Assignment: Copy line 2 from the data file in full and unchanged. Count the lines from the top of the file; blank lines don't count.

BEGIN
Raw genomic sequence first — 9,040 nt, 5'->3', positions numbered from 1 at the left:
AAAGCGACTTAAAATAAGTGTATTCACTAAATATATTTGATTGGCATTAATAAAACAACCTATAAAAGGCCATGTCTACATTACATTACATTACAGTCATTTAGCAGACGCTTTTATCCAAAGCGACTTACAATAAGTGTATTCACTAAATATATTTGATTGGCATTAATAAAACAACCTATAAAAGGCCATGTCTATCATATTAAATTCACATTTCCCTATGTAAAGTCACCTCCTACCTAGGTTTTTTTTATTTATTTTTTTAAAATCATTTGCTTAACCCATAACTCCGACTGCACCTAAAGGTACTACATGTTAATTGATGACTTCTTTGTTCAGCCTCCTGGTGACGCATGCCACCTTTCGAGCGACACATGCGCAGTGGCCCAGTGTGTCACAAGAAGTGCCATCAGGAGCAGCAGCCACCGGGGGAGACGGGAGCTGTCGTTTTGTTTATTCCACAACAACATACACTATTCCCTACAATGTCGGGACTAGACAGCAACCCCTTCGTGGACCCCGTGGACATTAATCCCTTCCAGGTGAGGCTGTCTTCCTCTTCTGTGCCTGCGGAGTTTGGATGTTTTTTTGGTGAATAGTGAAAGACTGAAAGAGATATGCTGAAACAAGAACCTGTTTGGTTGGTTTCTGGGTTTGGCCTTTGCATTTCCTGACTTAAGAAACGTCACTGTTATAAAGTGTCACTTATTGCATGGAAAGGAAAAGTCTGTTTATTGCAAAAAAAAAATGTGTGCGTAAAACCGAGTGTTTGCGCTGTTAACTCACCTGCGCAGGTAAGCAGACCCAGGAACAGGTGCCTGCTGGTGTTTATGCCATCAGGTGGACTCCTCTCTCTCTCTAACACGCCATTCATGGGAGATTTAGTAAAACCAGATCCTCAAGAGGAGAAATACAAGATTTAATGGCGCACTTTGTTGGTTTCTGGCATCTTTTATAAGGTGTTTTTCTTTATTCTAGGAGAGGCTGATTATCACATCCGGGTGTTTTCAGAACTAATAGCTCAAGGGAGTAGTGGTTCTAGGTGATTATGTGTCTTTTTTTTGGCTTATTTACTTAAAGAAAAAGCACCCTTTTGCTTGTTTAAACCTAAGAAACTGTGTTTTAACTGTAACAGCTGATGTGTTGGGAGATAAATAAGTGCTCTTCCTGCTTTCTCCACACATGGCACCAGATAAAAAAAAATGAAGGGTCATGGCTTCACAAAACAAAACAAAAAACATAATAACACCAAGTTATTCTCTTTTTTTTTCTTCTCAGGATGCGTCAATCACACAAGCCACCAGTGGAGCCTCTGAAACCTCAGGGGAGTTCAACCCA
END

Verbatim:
AAAGCGACTTAAAATAAGTGTATTCACTAAATATATTTGATTGGCATTAATAAAACAACCTATAAAAGGCCATGTCTACATTACATTACATTACAGTCATTTAGCAGACGCTTTTATCCAAAGCGACTTACAATAAGTGTATTCACTAAATATATTTGATTGGCATTAATAAAACAACCTATAAAAGGCCATGTCTATCATATTAAATTCACATTTCCCTATGTAAAGTCACCTCCTACCTAGGTTTTTTTTATTTATTTTTTTAAAATCATTTGCTTAACCCATAACTCCGACTGCACCTAAAGGTACTACATGTTAATTGATGACTTCTTTGTTCAGCCTCCTGGTGACGCATGCCACCTTTCGAGCGACACATGCGCAGTGGCCCAGTGTGTCACAAGAAGTGCCATCAGGAGCAGCAGCCACCGGGGGAGACGGGAGCTGTCGTTTTGTTTATTCCACAACAACATACACTATTCCCTACAATGTCGGGACTAGACAGCAACCCCTTCGTGGACCCCGTGGACATTAATCCCTTCCAGGTGAGGCTGTCTTCCTCTTCTGTGCCTGCGGAGTTTGGATGTTTTTTTGGTGAATAGTGAAAGACTGAAAGAGATATGCTGAAACAAGAACCTGTTTGGTTGGTTTCTGGGTTTGGCCTTTGCATTTCCTGACTTAAGAAACGTCACTGTTATAAAGTGTCACTTATTGCATGGAAAGGAAAAGTCTGTTTATTGCAAAAAAAAAATGTGTGCGTAAAACCGAGTGTTTGCGCTGTTAACTCACCTGCGCAGGTAAGCAGACCCAGGAACAGGTGCCTGCTGGTGTTTATGCCATCAGGTGGACTCCTCTCTCTCTCTAACACGCCATTCATGGGAGATTTAGTAAAACCAGATCCTCAAGAGGAGAAATACAAGATTTAATGGCGCACTTTGTTGGTTTCTGGCATCTTTTATAAGGTGTTTTTCTTTATTCTAGGAGAGGCTGATTATCACATCCGGGTGTTTTCAGAACTAATAGCTCAAGGGAGTAGTGGTTCTAGGTGATTATGTGTCTTTTTTTTGGCTTATTTACTTAAAGAAAAAGCACCCTTTTGCTTGTTTAAACCTAAGAAACTGTGTTTTAACTGTAACAGCTGATGTGTTGGGAGATAAATAAGTGCTCTTCCTGCTTTCTCCACACATGGCACCAGATAAAAAAAAATGAAGGGTCATGGCTTCACAAAACAAAACAAAAAACATAATAACACCAAGTTATTCTCTTTTTTTTTCTTCTCAGGATGCGTCAATCACACAAGCCACCAGTGGAGCCTCTGAAACCTCAGGGGAGTTCAACCCA